Does obesity affect intraocular pressure during laparoscopic surgery?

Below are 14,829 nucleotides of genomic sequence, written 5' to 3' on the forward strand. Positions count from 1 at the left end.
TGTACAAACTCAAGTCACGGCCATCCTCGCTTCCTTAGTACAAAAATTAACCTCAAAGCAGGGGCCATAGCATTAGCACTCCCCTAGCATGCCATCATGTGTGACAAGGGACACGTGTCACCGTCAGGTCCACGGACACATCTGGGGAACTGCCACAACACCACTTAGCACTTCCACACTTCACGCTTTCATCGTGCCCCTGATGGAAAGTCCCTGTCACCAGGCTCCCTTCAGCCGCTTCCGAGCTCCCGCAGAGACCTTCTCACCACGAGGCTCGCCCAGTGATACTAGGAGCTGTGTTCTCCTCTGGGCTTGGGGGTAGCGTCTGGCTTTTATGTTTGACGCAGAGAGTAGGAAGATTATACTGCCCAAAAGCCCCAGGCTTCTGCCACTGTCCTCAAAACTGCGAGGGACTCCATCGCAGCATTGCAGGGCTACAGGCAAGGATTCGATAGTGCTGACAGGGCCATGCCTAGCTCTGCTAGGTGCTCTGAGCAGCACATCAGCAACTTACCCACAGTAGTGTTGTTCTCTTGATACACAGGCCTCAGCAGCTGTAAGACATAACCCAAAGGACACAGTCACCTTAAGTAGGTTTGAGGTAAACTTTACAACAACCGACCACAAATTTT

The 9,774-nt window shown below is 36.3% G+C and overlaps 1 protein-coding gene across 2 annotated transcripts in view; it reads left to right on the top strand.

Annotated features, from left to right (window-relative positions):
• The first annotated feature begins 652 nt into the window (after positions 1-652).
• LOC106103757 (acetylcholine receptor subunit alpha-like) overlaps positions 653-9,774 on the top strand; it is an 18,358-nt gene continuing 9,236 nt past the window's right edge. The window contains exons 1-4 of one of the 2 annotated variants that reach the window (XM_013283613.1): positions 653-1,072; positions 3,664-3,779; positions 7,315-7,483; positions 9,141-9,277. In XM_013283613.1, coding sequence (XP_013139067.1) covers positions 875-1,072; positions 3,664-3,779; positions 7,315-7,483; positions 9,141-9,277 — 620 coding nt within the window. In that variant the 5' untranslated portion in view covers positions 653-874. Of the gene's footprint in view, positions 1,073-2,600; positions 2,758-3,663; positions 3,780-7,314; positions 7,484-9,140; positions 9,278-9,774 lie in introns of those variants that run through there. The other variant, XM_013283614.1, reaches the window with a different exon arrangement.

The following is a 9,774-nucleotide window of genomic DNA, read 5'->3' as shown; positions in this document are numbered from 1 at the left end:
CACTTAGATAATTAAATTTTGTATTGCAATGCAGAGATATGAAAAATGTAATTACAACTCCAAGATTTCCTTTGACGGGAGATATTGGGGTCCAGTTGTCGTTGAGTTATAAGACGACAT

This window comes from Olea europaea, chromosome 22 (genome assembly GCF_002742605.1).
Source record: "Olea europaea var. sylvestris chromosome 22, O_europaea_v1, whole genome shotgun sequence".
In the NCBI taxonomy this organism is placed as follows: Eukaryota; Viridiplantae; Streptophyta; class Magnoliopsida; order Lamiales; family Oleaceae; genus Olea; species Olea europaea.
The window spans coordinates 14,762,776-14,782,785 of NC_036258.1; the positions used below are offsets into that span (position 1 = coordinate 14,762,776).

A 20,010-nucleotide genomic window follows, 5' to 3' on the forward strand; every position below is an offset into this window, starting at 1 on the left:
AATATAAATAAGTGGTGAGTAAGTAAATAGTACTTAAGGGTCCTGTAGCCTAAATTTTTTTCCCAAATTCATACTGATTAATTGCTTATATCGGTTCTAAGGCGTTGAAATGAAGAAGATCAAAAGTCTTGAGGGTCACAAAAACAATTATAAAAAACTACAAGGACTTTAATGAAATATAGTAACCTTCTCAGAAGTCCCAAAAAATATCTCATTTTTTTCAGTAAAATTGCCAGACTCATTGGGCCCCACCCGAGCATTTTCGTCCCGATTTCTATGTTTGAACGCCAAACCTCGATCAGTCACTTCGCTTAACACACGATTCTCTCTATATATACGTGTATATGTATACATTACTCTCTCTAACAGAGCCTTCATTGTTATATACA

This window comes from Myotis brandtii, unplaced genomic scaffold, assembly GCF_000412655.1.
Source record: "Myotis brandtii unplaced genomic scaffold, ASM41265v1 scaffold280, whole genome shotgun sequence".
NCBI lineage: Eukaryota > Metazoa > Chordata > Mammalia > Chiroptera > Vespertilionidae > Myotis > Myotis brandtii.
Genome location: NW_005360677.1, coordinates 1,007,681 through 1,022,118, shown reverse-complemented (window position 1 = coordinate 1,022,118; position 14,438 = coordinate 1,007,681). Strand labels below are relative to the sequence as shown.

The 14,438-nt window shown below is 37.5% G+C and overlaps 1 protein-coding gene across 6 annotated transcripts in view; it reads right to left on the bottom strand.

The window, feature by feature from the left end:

ABSTRACT Purpose: Obesity is accepted as a risk factor for postoperative visual loss due to possible perioperative elevations in intraocular pressure. This study investigated whether intraocular pressure changes differed according to the body mass index of patients undergoing laparoscopic cholecystectomy. Methods: Thirty obese and 30 non-obese patients (body mass index cutoff point, 30 kg/m2) undergoing laparoscopic cholecystectomy were enrolled. Intraocular pressure was measured at baseline (T1), after induction of anesthesia (T2), 5 min after initiation of mechanical ventilation (T3), 5 min after pneumoperitoneum inflation (T4), 5 min after the patient was placed in the head-up position (T5), 5 min after deflation with the patient in the supine position (T6), and 5 min after extubation with the patient in the 30 degrees upright position (T7). Results: The mean intraocular pressure values of the obese and non-obese groups were similar at T1 (16.60 ± 2.93 and 16.87 ± 2.85 mmHg respectively). In both groups, intraocular pressure decreased following initiation of anesthesia (T2) (p<0.001, T2 vs T1). Intraocular pressure values at T7 were significantly higher than those at T1 in the obese (20.38 ± 4.11 mmHg, p<0.001) and non-obese (20.93 ± 4.37 mmHg, p<0.01) groups. There were no significant differences between intraocular pressure values of obese and non-obese patients at any time point. Conclusions: Obesity is not correlated with intraocular pressure during short laparoscopic surgeries with the patient in the head-up position.